Biofuel company says LCFS won't increase gas prices while lobbying for higher prices in California

By TODD MYERS  | 
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Feb 23, 2021

When it comes to the cost of imposing a low-carbon fuel standard (LCFS), like the one proposed in HB 1091 in the Washington state legislature, backers present two lines of argument.

Some argue the costs of an LCFS will continue to climb, and with them gas prices, as the restrictions become tighter and require an increase in biofuel supplies.

Others argue imposing an LCFS will not increase prices for consumers. One biofuel lobbyist told the legislature not to worry, the LCFS wouldn’t increase prices. He called the claim that it would “a lie.”

Ironically, both contradictory claims – that an LCFS does not increase prices and that it must increase prices – are made by the same biofuel company: Neste, a Finnish biofuel company with production in Finland, the Netherlands, Bahrain, and Singapore. The difference in the company representatives’ statement is determined by who they are talking to at the time.

Neste’s lobbyist in Washington state, Tim Zenk, is trying to get the LCFS imposed by the legislature. So, he attacks concerns about the cost of the LCFS, in one case tweeting that gasoline is less expensive in California now than when the regulation was put in place on January 1, 2011 – “period and end of story.”

As we noted, his math is wrong and the price of gasoline in California is higher now than when the LCFS was imposed. But there is an even more embarrassing problem with his claim: his own company knows it is false.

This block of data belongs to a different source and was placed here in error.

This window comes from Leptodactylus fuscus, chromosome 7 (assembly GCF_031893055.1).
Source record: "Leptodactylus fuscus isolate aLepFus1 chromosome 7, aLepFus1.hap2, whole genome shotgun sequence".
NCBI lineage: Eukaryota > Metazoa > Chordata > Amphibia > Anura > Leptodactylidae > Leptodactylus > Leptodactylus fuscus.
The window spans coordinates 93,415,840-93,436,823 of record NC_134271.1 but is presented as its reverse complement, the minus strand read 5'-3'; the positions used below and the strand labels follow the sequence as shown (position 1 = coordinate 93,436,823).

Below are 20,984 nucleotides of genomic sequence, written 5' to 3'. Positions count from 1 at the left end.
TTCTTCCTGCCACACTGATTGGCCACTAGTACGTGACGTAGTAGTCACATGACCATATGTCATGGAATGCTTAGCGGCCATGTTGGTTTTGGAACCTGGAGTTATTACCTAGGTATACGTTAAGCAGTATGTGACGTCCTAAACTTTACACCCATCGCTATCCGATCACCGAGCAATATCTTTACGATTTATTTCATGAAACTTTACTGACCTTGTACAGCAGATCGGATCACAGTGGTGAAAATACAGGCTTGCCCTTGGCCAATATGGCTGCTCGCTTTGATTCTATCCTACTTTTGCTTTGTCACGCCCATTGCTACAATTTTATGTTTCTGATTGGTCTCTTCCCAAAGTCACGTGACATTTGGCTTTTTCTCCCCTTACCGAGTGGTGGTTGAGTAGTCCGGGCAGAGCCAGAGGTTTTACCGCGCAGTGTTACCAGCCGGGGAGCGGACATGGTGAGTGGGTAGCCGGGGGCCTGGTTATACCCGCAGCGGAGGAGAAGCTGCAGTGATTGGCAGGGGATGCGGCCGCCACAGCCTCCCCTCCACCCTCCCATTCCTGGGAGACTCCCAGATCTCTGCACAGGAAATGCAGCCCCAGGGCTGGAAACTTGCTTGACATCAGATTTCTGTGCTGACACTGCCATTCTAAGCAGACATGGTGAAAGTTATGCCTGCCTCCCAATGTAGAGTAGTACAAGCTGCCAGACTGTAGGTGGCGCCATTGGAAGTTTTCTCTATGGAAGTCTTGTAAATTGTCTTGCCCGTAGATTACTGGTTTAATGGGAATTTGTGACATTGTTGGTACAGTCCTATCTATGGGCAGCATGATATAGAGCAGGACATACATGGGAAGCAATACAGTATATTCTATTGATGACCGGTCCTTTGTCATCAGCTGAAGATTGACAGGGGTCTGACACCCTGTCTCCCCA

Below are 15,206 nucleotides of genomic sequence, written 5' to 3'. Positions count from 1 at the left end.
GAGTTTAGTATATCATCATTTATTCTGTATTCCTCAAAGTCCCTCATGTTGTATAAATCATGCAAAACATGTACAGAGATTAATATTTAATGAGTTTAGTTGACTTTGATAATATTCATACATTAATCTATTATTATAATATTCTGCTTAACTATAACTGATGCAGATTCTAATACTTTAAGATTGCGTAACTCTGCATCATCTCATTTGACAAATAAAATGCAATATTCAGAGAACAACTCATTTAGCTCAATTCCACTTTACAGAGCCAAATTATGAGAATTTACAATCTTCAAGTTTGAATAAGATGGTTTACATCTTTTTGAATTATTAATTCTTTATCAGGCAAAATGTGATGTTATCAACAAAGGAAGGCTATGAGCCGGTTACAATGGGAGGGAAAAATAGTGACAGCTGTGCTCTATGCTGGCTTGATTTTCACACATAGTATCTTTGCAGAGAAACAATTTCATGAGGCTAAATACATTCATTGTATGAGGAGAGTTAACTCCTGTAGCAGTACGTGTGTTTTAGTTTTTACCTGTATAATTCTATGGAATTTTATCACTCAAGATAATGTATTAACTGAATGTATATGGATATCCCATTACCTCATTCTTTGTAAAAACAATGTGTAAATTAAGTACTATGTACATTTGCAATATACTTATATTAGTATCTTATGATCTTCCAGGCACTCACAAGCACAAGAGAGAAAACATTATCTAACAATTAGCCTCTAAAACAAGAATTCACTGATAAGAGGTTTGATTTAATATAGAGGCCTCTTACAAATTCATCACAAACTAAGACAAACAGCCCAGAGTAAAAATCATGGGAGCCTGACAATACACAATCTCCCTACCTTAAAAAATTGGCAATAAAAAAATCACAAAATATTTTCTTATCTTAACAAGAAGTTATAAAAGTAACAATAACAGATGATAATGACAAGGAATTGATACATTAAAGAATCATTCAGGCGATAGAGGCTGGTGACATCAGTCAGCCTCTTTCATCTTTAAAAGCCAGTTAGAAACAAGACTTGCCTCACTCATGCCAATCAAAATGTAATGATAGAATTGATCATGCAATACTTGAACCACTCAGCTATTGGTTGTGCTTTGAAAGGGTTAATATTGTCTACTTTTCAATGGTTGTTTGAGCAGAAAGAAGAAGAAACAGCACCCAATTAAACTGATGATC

2019 CARB Staff report on LCFS price cap

In 2019, when the California Air Resources Board (CARB) was considering putting a cap on the price of LCFS credits, a Neste lobbyist argued against the cap. In CARB’s report to the board, agency staff argued a price cap would “help prevent deleterious impacts to fuel consumers” in the form of high gas prices. Neste, and other biofuel companies, however, argued CARB “should not impose a maximum price cap for regular LCFS credit transactions,” but should let prices continue to climb in order “to bring sufficient volumes of low carbon alternative fuels to California.”

In other words, Neste argued against a maximum price cap so that prices would naturally increase.

When it was useful to maximize profits by creating an LCFS in Washington state, Neste argued the LCFS would not increase prices.

When it was useful to maximize profits of an existing LCFS in California, Neste opposed price caps to let the price of the LCFS climb without limit.

Neste and lobbyist Tim Zenk serve as a clear example of the duplicitous politics behind LCFS efforts in Washington and California. The math is clear – an LCFS would increase gas prices in Washington state. The only organizations pretending otherwise are companies who would benefit from the mandate. As the CARB report demonstrates, those same companies actually welcome the price hike, but only when they think Washington’s legislators aren’t listening.